The cock crowed (Jn 18:27-18:27)

“At that moment,

The cock crowed.”

καὶ εὐθέως ἀλέκτωρ ἐφώνησεν.

John indicated that at that moment (καὶ εὐθέως), the cock crowed (ἀλέκτωρ ἐφώνησεν).  Thus, this happened just as Jesus had predicted without any further explanation.  The synoptics were not as succinct.  Matthew, chapter 26:74-75, recounted that at that moment when the rooster cock crowed (καὶ εὐθὺς ἀλέκτωρ ἐφώνησεν), Peter remembered what Jesus had said (καὶ ἐμνήσθη ὁ Πέτρος τοῦ ῥήματος Ἰησοῦ εἰρηκότος).  Before the cock or the rooster crowed (ὅτι Πρὶν ἀλέκτορα φωνῆσαι), he would deny, disown, or repudiate Jesus three times (τρὶς ἀπαρνήσῃ με).  Thus, Peter went out and wept or lamented bitterly (καὶ ἐξελθὼν ἔξω ἔκλαυσεν πικρῶς).  Mark, chapter 14:72, is almost word for word like Matthew, chapter 26:74-75, except that Mark has the cock crowing twice instead of once.  Mark recounted that at that moment when the rooster cock crowed for a second time (καὶ εὐθὺς ἐκ δευτέρου ἀλέκτωρ ἐφώνησεν), Peter remembered what Jesus had said to him (καὶ ἀνεμνήσθη ὁ Πέτρος τὸ ῥῆμα ὡς εἶπεν αὐτῷ ὁ Ἰησοῦς).  Before the cock or the rooster crowed twice (ὅτι Πρὶν ἀλέκτορα δὶς φωνῆσαι), he would deny, disown, or repudiate Jesus three times (τρὶς με ἀπαρνήσῃ).  Thus, Peter broke down and wept or lamented bitterly (καὶ ἐπιβαλὼν ἔκλαιεν).  In Luke, chapter 22:60-62, not only does the cock crow, but Peter sees Jesus look at him to remind him of his failures.  Then Peter went away crying.  At that moment (καὶ παραχρῆμα), while he was still speaking (ἔτι λαλοῦντος αὐτοῦ), the cock or rooster crowed (ἐφώνησεν ἀλέκτωρ).  Luke uniquely said that the Lord Jesus turned (καὶ στραφεὶς ὁ Κύριος) and looked at Peter (ἐνέβλεψεν τῷ Πέτρῳ).  Peter then remembered (καὶ ὑπεμνήσθη ὁ Πέτρος) the words of the Lord (τοῦ λόγου τοῦ Κυρίου).  He had said to him (ὡς εἶπεν αὐτῷ) that before the cock crows today (ὅτι Πρὶν ἀλέκτορα φωνῆσαι σήμερον), that he would deny him three times (ἀπαρνήσῃ με τρίς).  Only Luke had Jesus look at Peter.  John had nothing more to add after the denial and the rooster crow, since he did not mention Peter weeping.  Only Luke had Jesus, now called the Lord, look at Peter.  Luke said that Peter went out and wept bitterly (καὶ ἐξελθὼν ἔξω ἔκλαυσεν πικρῶς) as in Mark, chapter 14:72, and Matthew, chapter 26:75.  The early followers of Jesus, the primitive Christian community, were in shambles.  Both Peter and Judas, two of the 12 leaders, had betrayed Jesus, while Jesus himself was about to be led off to death.  Have you ever been in a state of despair over someone you looked up to?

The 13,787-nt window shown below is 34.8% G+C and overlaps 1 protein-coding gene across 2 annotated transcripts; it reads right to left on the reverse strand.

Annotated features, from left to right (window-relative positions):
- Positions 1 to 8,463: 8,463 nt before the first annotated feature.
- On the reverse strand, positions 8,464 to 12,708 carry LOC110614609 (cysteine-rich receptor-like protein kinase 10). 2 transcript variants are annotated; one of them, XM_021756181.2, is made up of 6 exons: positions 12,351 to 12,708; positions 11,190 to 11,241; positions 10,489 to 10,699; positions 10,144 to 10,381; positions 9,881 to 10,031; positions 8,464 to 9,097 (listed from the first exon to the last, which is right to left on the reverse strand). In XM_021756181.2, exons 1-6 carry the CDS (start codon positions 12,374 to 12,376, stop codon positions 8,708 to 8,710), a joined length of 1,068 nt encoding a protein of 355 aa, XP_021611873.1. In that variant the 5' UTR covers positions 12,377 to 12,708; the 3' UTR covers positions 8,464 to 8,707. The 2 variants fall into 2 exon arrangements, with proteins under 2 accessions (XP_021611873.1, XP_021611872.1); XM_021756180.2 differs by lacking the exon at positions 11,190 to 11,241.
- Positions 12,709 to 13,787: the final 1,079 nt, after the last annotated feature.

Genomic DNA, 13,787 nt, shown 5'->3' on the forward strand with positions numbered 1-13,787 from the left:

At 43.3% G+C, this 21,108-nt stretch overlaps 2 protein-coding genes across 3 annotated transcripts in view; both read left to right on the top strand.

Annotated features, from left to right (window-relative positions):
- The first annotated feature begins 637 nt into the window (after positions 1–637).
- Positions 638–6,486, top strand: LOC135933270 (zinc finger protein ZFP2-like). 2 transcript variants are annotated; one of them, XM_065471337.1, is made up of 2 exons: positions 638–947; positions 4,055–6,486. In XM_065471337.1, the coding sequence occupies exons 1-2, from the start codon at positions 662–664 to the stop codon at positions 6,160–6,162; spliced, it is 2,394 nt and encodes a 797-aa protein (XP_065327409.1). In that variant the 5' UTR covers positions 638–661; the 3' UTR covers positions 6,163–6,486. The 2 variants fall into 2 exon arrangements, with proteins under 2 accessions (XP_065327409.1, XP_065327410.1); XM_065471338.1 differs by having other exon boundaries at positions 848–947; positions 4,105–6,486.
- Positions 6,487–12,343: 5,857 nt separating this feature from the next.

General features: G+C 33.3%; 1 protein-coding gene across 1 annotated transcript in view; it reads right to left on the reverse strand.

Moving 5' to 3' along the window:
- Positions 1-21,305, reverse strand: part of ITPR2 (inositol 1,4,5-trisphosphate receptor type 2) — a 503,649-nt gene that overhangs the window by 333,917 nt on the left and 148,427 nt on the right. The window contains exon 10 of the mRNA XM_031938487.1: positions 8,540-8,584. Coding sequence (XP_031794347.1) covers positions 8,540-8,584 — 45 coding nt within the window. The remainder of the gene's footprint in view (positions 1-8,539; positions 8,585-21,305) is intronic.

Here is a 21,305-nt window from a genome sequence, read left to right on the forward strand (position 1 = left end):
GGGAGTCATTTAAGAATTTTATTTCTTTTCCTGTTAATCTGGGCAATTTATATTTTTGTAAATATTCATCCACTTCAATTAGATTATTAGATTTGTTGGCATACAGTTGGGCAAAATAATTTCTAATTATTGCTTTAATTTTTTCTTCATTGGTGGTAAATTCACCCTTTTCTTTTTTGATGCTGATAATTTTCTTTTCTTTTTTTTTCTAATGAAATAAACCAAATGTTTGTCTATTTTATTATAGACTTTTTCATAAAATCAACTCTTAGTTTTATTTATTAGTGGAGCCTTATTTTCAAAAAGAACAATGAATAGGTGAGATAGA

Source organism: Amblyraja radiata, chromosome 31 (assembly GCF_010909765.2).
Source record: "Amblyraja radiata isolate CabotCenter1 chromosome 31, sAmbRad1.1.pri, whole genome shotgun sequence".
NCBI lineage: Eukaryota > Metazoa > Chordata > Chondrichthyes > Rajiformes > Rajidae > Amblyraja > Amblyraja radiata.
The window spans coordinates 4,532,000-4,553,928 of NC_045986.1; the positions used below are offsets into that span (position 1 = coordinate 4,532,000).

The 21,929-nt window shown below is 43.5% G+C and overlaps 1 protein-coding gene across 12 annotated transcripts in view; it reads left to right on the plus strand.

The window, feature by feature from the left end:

Peter the Galilean denied Jesus the third time (Jn 18:27-18:27)

“Again Peter

Denied it.”

πάλιν οὖν ἠρνήσατο Πέτρος